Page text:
Smell of alcohol from pre-packaged sliced bread? Ethanol content measurement and identification of discriminant volatile compounds through sensory analysis
When opening a package of sliced bread, a smell of alcohol is very often perceived. This results from the treatment of bread slices with ethyl alcohol: the treatment is only superficial and normally evaporates when the bag is open or when the bread slices are toasted. In agreement with the Italian law (decreto 13 luglio 1998, n. 312), the maximum content of ethyl alcohol should not exceed 2% of the dry product weight.
In Italy the use of ethyl alcohol for pre-packaged special breads is adopted in place of propionic acid and its salts, used as preservatives (named E280-283) in the food industry, due to their antimicrobial action directed to molds and rope bacteria but with almost no effect on yeast. Since a prolonged consumption of propionates may lead to various side effects, an alternative method was chosen to control mold growth using alcohol, allowing an increase of the mold free shelf-life of bread. It is noteworthy that ethanol is naturally produced by yeasts during baking.
Alfatestlab provides sensory analysis by electronic nose for the characterization of food products. This approach allows not only to detect and measure the amount of ethanol, but also to compare the amount of all volatile components and determine which typical volatile compound is discriminant in the food smell.
Case study: comparison of four brands of pre-packaged bread and a bakery product.
In this study four well-known brands of pre-packaged bread (named A, B, C and D) and a bakery product (named E) were compared. To detect the amount of ethanol (expressed as % ethanol wt/dry wt) we firstly acquired a calibration curve for each chromatographic column, reported in Figure 1 (the e-nose is equipped with two columns, MXT-5 and MXT-1701, of different polarities).
Figure 1 – Calibration curves (left: column MXT-5, right: column MXT-1701) obtained with four concentration levels of ethanol.
Subsequently we proceed to the e-nose analysis of the five samples: the measurement confirmed that the ethanol content was below 2% wt/dry wt for all 4 pre-packaged samples and that the bakery product was not subjected to any alcohol treatment (Table 1).
||%EtOH wt/dry wt
|Bread A #1
|Bread A #2
|Bread B #1
|Bread B #2
|Bread C #1
|Bread C #2
|Bread D #1
|Bread D #2
|Bread E #1
|Bread E #2
Table 1 - % ethanol wt/dry wt detected for each sample.
Interesting results were obtained from the comparison of the other detected volatile compounds, characteristic of these samples.
The software AlphaSoft can provide an “odor map” as result of a Principal Component Analysis (PCA), shown in Figure 2. Both x- and y-axis express the variability of the samples: PC1 (x-axis) represents the higher variability, PC2 (y-axis) the second higher variability; closer the samples the less differences between them. In this specific example, almost the whole variability is shown on the x-axis: the profile of the volatile compounds of pre-packaged samples A, C and D are remarkably similar while sample B is slightly different and a little closer to the bakery product E.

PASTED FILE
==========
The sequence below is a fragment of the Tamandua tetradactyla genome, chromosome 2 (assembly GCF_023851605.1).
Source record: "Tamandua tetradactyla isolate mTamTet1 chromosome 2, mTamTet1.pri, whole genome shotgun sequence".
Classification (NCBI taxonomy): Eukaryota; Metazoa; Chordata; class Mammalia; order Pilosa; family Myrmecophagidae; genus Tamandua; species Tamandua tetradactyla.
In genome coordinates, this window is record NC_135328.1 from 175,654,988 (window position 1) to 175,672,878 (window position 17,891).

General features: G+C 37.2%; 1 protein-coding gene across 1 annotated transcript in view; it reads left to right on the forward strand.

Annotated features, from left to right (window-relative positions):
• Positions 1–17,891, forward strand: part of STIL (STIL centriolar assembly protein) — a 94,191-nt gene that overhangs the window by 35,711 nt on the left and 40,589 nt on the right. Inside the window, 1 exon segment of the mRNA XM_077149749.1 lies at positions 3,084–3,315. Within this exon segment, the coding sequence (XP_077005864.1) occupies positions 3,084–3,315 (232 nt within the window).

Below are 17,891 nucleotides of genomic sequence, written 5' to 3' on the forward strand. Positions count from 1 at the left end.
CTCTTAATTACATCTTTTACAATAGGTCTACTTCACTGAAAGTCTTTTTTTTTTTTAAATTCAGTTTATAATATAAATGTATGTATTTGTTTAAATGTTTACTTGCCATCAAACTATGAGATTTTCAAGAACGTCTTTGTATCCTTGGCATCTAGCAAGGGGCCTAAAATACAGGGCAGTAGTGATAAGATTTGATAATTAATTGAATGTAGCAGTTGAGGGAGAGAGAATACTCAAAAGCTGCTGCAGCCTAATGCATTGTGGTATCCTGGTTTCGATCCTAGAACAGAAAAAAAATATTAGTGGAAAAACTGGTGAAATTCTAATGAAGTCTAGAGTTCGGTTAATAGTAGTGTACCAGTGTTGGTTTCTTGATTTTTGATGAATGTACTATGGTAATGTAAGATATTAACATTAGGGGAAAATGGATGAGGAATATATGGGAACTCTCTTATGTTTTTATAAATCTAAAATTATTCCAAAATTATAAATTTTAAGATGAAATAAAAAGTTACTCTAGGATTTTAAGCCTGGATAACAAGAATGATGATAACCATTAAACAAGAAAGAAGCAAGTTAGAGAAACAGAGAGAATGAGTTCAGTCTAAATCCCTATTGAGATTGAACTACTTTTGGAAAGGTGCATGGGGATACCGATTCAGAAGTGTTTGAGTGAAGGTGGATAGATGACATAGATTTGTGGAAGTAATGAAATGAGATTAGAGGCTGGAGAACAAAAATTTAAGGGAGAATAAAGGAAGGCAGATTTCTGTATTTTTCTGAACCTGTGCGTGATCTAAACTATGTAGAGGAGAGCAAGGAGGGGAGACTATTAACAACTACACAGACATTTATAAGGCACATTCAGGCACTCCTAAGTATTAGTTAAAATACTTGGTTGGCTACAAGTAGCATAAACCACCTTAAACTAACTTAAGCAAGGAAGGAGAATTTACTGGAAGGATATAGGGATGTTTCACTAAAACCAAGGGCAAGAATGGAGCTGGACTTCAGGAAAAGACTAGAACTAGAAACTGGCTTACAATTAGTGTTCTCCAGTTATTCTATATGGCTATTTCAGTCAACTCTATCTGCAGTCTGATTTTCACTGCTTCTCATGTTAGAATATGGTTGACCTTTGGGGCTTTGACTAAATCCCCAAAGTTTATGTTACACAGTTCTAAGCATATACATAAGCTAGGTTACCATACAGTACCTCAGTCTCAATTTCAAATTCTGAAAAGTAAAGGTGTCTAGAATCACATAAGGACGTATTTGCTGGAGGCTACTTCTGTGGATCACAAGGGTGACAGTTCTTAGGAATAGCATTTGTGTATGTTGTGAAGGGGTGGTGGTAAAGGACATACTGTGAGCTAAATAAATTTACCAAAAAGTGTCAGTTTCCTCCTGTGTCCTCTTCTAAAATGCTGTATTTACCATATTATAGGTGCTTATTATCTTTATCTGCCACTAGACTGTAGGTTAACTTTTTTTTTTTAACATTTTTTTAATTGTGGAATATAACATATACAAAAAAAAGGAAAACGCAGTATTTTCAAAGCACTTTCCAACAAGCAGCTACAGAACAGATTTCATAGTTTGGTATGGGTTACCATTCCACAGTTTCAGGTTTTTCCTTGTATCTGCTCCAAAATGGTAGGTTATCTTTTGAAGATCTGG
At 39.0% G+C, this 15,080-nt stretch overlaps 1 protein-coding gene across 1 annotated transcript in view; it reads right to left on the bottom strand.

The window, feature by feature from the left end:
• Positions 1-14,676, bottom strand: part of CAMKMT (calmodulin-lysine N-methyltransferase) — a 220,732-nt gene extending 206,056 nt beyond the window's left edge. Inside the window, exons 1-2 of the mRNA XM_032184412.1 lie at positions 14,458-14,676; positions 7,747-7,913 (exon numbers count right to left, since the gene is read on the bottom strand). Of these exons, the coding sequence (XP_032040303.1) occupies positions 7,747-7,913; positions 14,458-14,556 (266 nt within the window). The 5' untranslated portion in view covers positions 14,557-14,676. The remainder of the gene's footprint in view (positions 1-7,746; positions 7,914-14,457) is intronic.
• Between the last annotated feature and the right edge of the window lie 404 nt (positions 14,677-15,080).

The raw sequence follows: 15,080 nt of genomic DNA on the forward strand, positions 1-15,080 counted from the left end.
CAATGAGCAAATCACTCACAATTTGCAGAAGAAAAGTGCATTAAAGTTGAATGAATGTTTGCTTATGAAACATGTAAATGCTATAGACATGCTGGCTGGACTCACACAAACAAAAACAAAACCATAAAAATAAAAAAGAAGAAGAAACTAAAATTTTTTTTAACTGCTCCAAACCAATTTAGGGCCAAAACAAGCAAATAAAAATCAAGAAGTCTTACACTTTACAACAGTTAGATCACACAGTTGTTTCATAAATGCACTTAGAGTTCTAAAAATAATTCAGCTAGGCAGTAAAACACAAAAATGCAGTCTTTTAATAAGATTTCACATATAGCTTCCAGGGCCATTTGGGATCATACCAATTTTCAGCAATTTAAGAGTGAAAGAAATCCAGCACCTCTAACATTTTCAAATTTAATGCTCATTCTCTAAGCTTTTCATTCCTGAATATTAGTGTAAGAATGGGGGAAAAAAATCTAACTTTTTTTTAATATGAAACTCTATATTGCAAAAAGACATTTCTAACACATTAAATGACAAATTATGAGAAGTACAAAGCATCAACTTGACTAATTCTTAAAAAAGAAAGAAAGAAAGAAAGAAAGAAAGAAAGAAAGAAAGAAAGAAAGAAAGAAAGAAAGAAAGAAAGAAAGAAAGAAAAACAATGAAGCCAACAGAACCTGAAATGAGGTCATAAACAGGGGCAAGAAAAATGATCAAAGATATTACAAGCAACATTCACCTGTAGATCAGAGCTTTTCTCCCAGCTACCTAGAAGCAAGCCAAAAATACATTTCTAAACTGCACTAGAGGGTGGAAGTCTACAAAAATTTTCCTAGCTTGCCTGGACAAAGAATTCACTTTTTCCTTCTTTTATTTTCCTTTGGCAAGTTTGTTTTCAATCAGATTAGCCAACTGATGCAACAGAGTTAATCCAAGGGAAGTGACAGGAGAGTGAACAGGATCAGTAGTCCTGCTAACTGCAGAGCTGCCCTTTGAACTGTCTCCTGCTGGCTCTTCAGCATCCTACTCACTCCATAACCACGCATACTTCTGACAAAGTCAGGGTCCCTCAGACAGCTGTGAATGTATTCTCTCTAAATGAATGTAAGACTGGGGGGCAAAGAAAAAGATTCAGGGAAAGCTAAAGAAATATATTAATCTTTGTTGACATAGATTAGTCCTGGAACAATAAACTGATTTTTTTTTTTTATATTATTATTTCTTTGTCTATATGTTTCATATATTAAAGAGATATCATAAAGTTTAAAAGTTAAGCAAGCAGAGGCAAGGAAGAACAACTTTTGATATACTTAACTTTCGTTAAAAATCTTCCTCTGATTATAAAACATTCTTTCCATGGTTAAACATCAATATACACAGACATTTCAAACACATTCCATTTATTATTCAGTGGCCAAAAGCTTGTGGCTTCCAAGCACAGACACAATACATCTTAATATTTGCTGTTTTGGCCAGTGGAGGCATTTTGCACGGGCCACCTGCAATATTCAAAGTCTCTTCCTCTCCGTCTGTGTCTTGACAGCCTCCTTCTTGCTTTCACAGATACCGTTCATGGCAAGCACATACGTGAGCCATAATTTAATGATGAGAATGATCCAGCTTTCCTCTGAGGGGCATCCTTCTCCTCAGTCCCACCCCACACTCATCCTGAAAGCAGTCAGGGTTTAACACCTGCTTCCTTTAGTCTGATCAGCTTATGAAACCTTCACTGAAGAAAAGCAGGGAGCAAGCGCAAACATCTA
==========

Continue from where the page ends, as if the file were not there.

Figure 2 – Odor map obtained from the Principal Component Analysis (PCA) of four pre-packaged breads (A-D) and a bakery bread (E).
The most discriminant compounds typical of these samples have been identified using a specific database (AroChemBase) and the result is reported in Figure 3 and 4.
Figure 3 – Histogram of the most discriminant volatile compounds of four pre-packaged breads (A-D) and a bakery bread (E).
Figure 4 – Histogram of the most discriminant volatile compounds of four pre-packaged breads (A-D) and a bakery bread (E), without the peak ascribable to ethanol.
As clearly shown in Figure 3, the most discriminant component, prevalent in the pre-packaged breads, is the peak 559.96-2-A: this peak is normally identified as ethanol, but it could also be ascribed to compounds such as 2-methylpentane and 1,1-dichloroethene, possible components of the plastic packages.
As suggested from the PCA, sample B slightly differs from the other pre-packaged breads: Figure 4 shows clearly the peak 595.07-2-A, that could be ascribed to propan-2-one.
Compounds that mostly identify the bakery product E are peaks 1399.60-2-A and 1416.64-2-A. They could be ascribed to citral, present in several natural oils, and to alpha-terpinen-7-al. Both are used as flavoring agents or adjuvants.
This study shows the potential of sensory analysis by electronic nose and demonstrated that it is an efficient tool to evaluate the olfactive quality of food products, both from a quantitative and a qualitative point of view.
Feel free to contact us to discuss your sensory analysis needs, extensively useful in the food industry but also for packaging and cosmetics industries.
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